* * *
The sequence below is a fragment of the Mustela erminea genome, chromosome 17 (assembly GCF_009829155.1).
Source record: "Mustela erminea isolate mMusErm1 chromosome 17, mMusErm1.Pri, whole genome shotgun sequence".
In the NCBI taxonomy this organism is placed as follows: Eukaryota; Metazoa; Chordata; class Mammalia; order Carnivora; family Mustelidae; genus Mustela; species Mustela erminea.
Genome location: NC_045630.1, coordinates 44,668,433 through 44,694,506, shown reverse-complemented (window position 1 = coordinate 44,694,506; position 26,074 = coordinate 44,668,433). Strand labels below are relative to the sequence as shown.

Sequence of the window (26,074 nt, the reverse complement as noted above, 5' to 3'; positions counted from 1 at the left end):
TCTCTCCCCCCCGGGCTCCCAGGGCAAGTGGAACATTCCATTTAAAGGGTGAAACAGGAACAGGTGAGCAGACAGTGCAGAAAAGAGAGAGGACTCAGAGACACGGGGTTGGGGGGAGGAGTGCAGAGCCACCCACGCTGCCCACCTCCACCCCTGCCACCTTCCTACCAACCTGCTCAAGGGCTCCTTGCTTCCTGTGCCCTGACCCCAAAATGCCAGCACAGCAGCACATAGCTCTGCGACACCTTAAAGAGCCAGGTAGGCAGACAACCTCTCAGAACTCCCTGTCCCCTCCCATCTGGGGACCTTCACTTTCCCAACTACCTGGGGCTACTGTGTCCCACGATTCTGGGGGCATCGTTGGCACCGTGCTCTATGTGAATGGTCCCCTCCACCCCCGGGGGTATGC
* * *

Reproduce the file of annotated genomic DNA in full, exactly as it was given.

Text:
The sequence below is a fragment of the Mustela erminea genome, chromosome 17 (assembly GCF_009829155.1).
Source record: "Mustela erminea isolate mMusErm1 chromosome 17, mMusErm1.Pri, whole genome shotgun sequence".
In the NCBI taxonomy this organism is placed as follows: Eukaryota; Metazoa; Chordata; class Mammalia; order Carnivora; family Mustelidae; genus Mustela; species Mustela erminea.
Genome location: NC_045630.1, coordinates 44,668,433 through 44,694,506, shown reverse-complemented (window position 1 = coordinate 44,694,506; position 26,074 = coordinate 44,668,433). Strand labels below are relative to the sequence as shown.

Sequence of the window (26,074 nt, the reverse complement as noted above, 5' to 3'; positions counted from 1 at the left end):
TCTCTCCCCCCCGGGCTCCCAGGGCAAGTGGAACATTCCATTTAAAGGGTGAAACAGGAACAGGTGAGCAGACAGTGCAGAAAAGAGAGAGGACTCAGAGACACGGGGTTGGGGGGAGGAGTGCAGAGCCACCCACGCTGCCCACCTCCACCCCTGCCACCTTCCTACCAACCTGCTCAAGGGCTCCTTGCTTCCTGTGCCCTGACCCCAAAATGCCAGCACAGCAGCACATAGCTCTGCGACACCTTAAAGAGCCAGGTAGGCAGACAACCTCTCAGAACTCCCTGTCCCCTCCCATCTGGGGACCTTCACTTTCCCAACTACCTGGGGCTACTGTGTCCCACGATTCTGGGGGCATCGTTGGCACCGTGCTCTATGTGAATGGTCCCCTCCACCCCCGGGGGTATGC